The Student News Site of University of Arizona

The Daily Wildcat

98° Tucson, AZ

The Daily Wildcat

The Daily Wildcat


    Terrorism worthy of condemnation no matter who commits it

    When it comes to hot-button issues like gay marriage or abortion, it’s rare that one side is so irredeemably wrong that its proponents can safely be dismissed as totally clueless, simply bigoted or outright amoral. But supporters of the Israeli attacks on Palestinians in the Gaza Strip have officially crossed over into that area.

    The popular spin on the story is that a ceasefire was established between the Israelis and the Palestinian government, but the Palestinians broke the ceasefire in December by launching unprovoked rocket attacks into Israeli cities. The Israelis justly counterattacked by launching air and ground strikes aimed at picking out members of Hamas, which seized power illegally in the Palestinian government via a coup.

    Reality is not friendly to this viewpoint.

    In truth, Israel is in the wrong for continuing to maintain a blockade on the Gaza Strip, preventing Palestinians there from receiving needed food, water, medical care and electricity. Hamas militants reacted by launching what have been humorously described as “”bottle rocket”” attacks on Israeli cities. These have killed about 13 people in the last few weeks and wounded about a hundred more.

    Israel responded in turn by launching a series of air strikes on Gaza, followed by ground assaults, and all Hell has since broken loose for the Palestinians. The attacks have targeted alleged Hamas bases but also mosques, universities and hospitals, and have left a thousand dead and 4,000 injured. The attacks have also involved the use of white phosphorus and cluster bombs in civilian areas, meaning the Israeli Defense Force is treading dangerously close to war crimes territory.

    Apologists for the IDF claim the attacks on civilian areas are justified because Hamas militants do not fight in uniform and are disguised as civilians. This may be the case. But for how well Hamas has disguised itself among the civilian populace, one might think they’re a democratically elected political party rather than a cackling cabal of crazy Arabs.

    IDF apologetics doesn’t stop there. Other defenders of Israel on the Internet, in the media and even in our government have compared Hamas’ rocket attacks to a man taunting a wild animal; we shouldn’t feel bad for Palestine any more than we should feel bad when the man gets attacked. Fine. But a more appropriate version of this analogy would involve the wild animal attacking and brutally killing the man, then going after his wife, kids and relatives.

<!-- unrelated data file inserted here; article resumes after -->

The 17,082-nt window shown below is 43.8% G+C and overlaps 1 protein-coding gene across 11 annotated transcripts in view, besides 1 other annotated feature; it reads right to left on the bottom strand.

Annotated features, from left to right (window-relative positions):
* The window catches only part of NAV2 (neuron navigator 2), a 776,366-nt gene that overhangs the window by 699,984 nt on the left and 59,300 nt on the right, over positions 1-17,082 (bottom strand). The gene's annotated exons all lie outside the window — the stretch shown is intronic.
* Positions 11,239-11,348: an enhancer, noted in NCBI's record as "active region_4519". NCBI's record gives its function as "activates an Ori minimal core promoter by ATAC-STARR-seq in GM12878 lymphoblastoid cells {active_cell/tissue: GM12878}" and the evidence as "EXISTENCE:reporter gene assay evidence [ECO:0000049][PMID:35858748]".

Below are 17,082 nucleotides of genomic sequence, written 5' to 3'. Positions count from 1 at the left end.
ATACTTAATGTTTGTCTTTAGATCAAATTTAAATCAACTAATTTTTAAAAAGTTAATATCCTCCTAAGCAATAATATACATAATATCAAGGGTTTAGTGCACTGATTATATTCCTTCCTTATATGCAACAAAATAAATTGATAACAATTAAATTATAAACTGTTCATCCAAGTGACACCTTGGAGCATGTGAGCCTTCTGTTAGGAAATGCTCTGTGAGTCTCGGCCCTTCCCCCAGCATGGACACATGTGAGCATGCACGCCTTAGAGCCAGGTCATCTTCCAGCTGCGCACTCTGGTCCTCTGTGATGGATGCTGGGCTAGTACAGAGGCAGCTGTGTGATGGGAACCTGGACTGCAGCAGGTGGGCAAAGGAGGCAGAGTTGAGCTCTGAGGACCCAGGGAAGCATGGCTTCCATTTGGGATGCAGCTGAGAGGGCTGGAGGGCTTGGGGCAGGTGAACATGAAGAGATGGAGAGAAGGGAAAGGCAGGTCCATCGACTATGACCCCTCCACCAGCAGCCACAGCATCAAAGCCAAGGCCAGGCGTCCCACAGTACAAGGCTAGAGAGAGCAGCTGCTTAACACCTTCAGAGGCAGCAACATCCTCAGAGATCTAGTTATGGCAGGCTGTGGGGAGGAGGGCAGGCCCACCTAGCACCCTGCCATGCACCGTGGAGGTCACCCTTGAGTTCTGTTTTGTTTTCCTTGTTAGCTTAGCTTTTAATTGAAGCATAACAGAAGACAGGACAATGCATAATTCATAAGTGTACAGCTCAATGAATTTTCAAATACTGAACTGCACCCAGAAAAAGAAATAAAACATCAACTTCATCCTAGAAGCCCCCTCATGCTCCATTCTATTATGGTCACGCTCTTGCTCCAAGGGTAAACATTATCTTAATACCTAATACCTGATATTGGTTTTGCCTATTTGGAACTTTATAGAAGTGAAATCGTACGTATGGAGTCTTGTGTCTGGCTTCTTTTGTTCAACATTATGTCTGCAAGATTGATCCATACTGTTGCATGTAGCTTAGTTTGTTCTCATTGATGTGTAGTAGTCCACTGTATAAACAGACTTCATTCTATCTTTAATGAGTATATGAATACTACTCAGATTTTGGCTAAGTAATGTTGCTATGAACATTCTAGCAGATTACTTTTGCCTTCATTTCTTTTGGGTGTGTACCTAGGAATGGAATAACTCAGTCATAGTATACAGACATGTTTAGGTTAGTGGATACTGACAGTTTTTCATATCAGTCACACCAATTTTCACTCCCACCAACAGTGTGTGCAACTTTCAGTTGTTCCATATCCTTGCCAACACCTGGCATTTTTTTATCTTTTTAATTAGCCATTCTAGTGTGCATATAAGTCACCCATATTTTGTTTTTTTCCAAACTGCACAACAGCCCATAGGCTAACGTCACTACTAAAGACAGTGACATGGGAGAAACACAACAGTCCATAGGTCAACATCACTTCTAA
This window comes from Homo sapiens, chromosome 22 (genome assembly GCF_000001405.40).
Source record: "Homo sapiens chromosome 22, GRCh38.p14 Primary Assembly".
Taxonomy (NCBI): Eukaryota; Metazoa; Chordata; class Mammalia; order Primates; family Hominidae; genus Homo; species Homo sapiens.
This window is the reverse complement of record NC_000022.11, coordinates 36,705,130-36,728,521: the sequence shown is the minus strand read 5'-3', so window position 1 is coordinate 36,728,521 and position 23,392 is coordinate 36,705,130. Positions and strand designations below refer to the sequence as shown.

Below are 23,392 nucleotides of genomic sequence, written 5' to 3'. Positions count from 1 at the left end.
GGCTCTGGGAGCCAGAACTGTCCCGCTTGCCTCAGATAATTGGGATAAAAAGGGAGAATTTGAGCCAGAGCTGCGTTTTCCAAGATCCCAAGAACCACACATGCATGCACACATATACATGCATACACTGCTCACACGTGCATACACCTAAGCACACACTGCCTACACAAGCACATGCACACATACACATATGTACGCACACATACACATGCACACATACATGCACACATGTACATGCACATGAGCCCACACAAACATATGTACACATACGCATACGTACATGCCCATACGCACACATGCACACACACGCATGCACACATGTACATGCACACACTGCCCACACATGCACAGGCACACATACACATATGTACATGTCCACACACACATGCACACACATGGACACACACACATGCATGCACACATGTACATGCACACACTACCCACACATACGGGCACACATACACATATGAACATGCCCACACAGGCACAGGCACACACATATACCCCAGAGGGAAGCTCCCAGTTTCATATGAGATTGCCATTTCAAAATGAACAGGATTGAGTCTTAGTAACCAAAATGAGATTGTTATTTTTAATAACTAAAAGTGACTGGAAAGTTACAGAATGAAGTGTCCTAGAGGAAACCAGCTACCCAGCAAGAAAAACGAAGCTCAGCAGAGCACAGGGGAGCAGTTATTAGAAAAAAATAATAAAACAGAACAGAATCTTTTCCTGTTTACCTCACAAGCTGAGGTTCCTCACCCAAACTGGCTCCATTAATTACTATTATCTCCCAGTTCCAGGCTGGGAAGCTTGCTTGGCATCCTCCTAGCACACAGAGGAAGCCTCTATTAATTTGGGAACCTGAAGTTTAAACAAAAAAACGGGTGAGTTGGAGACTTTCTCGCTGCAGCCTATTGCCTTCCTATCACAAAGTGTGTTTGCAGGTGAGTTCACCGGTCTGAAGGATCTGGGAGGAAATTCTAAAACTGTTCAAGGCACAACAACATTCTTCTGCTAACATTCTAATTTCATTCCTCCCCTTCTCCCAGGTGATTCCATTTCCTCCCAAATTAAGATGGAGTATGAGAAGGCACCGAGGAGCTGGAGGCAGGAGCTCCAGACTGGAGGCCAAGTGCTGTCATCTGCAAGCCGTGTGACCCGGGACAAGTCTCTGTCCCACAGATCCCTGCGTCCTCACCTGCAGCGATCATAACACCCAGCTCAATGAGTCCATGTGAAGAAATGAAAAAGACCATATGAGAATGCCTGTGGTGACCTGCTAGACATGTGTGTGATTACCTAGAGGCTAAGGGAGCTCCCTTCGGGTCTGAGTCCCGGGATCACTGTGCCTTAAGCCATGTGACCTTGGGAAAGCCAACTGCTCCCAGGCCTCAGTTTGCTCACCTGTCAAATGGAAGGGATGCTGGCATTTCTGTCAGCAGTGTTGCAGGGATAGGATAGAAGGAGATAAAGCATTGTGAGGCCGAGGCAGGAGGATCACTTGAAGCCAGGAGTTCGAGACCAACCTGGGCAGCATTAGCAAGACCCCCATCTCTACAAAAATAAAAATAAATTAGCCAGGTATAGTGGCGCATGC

The Bush administration was especially humorous in stating that Hamas’ attacking Israel rather than tending to the welfare of their citizens proves they do not care about the Palestinian people. But as Israeli scholar Reuven Paz has noted, around 90 percent of Hamas’ yearly budget is committed to an extensive social, welfare and educational net. The United States government, in contrast, spends far less than 90 percent of its budget on these things. Does that make us a terrorist state worthy of condemnation?

    What, exactly, do the Israelis intend to accomplish by bombing the smithereens out of innocent Palestinians? If it’s to use Palestinian lives as a bargaining chip to force Hamas to reconsider its attacks, then that’s terrorism, plain and simple. Terrorism is worthy of condemnation no matter who commits it.

    Why, then, have American politicians been so unwilling to speak out against Israeli terrorism, even though, as a Washington Post poll showed, about half of Americans disapprove of Israel’s tactics and feel that Israel and Hamas are both to blame?

    One can immediately draw a parallel between the Gaza conflict and Russia’s invasion of Georgia in August. While most American politicians and ideologues were quick to condemn Russia for its supposedly unprovoked aggression against Georgia, the situation was actually a bit complicated, and Russia claimed to be acting on behalf of the oppressed South Ossetia region.

    Hawks in the U.S. were quick to condemn Russia during that conflict, apparently crippled by their blind belief that “”Russia”” was a code word for “”Great Satan.”” President-elect Barack Obama earned a great deal of disdain when he refused to do likewise, instead committing the harsh sin of stating that the conflict was complex.

    The Gaza conflict is a similarly perfect mirror of American politicians’ black-and-white views when it comes to the actions of their allies and enemies. Republicans aren’t the only ones guilty of this; Democrats do it too.

    Lest it sound like I’m an apologist for Hamas, I’m not. Attacking innocent people is inexcusable whether Palestinian or Israeli militants are guilty of it, and Hamas’ harsh statements denying the right of Israel to exist ought to be retracted.

    But is it any surprise that Palestinians continue to assert themselves against Israel in the only way they really can? The Thirteen Colonies revolted against Great Britain over far less than what Palestinians have to deal with now.

    Unfortunately, blind American political support for Israel seems unlikely to change any time soon. But if nothing else, the clumsy attempts of the IDF’s supporters to justify the unjustifiable will continue to provide amusement for us all.

    – Taylor Kessinger is a senior majoring in ecology and evolutionary biology, math and physics. He can be reached at

    More to Discover
    Activate Search